JEFFERSON CITY — A state representative wants voters to quadruple the tax on beer, double the tax on spirits and boost the tax on wine to pay for a program addressing alcohol abuse and underage drinking.
State Rep. Bill Deeken, R-Jefferson City, introduced House Bill 184, which would create the Fund for the Reduction of Alcohol-Related Problems and Underage Drinking and place the proposed tax increases on the ballot this November.
Gov. Matt Blunt ran on a platform of no new taxes, but Deeken is reluctant to characterize the higher fees as taxes.
“I’m not asking the General Assembly — the members — to pass a tax,” Deeken said. “All I am asking is to give me permission to put it to a vote of the people.”
The tax fees would only apply to people who choose to drink beer, wine or liquor, according to Deeken.
“If you drink, you pay. If you don’t drink, you don’t pay,” he said.
Although Deeken has heard no opposition from the liquor or wine industry, he expects a fight from the folks at Anheuser-Busch. Rod Forth, regional vice-president of the St. Louis brewer, suggested the company will oppose the bill.
“The vast majority of beer drinkers enjoy our products responsibly and in moderation,” said Forth in a written statement. “They don’t impose additional costs on society or on government, and they don’t deserve to be singled out to pay higher taxes to fund additional government spending, however worthy the goals of such spending programs may be.”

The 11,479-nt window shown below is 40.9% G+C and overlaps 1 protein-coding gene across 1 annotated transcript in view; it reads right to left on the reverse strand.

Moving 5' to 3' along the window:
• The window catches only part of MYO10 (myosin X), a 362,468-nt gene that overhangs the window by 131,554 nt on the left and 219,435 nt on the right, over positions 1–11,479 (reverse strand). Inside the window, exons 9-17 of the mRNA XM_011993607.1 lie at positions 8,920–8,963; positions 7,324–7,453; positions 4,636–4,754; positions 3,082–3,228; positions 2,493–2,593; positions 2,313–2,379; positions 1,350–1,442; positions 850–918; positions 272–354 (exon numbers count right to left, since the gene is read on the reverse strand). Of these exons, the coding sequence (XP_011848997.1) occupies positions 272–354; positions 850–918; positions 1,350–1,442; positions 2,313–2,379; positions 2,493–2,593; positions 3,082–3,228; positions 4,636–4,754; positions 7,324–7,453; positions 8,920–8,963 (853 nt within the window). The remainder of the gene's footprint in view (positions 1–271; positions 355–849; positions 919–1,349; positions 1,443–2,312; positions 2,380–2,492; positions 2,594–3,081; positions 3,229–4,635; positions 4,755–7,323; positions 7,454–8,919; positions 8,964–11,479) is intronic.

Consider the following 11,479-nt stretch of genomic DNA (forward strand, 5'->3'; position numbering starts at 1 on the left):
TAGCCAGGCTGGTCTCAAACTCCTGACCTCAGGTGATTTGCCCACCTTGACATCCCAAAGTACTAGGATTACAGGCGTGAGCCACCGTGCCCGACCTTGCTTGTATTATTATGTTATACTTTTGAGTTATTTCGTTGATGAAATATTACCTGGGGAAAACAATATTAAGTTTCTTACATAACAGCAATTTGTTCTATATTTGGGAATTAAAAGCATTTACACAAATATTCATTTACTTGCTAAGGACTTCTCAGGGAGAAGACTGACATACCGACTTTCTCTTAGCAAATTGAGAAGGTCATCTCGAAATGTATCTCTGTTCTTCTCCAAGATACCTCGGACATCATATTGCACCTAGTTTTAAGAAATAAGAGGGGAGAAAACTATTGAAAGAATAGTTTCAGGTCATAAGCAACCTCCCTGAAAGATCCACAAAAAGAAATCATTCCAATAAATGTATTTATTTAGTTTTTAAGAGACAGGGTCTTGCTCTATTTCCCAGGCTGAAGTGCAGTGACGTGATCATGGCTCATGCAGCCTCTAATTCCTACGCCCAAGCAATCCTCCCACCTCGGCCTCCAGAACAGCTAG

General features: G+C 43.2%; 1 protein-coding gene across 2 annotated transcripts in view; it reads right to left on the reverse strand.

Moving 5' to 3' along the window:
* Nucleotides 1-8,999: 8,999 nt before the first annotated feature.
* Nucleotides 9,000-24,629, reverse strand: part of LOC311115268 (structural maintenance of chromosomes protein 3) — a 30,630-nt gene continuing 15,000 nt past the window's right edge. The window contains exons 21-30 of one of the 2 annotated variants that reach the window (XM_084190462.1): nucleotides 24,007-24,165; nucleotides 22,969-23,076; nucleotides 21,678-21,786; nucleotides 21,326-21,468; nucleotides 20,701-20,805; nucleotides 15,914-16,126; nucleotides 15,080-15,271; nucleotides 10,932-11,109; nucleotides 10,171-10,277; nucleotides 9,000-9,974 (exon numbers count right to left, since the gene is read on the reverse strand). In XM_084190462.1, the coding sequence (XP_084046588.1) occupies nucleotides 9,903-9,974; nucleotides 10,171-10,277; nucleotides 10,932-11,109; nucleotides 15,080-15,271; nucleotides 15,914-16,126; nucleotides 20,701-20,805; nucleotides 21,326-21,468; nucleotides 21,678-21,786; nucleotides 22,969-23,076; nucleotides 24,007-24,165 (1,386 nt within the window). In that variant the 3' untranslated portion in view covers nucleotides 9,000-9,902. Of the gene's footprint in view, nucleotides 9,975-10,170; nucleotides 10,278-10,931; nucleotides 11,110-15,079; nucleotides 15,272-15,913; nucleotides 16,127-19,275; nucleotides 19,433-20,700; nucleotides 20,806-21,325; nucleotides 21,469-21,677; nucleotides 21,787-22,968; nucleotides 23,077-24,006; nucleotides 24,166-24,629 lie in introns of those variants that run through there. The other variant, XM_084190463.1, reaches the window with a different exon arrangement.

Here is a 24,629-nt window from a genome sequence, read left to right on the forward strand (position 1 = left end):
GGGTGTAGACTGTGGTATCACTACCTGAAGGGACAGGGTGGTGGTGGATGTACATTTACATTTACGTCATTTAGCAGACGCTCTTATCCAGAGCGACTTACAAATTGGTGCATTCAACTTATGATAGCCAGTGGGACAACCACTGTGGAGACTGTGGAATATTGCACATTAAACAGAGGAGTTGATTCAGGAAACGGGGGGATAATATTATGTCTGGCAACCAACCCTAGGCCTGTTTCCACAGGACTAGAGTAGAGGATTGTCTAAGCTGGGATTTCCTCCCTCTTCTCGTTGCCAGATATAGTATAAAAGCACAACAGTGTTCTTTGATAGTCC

Deeken said proceeds from the higher taxes, if approved, would not go to general revenue.
“It will be used specifically for alcohol and drug abuse,” he said.
Alicia Ozenberger, project director for Missouri’s Youth/Adult Alliance, said approval of the bill is a top priority for her agency.
“We want to educate as many citizens as we can about what we feel is a positive bill,” she said.
The bill would boost the tax on beer from 6 cents per gallon to 24 cents, the tax on liquor from $2 per gallon to $4 and the tax on wine from 42 cents per gallon to 78 cents.
Deeken said the extra costs would be worthwhile.
“We are not trying to break the bank,” he said. “We are just trying to take care of people that need help.”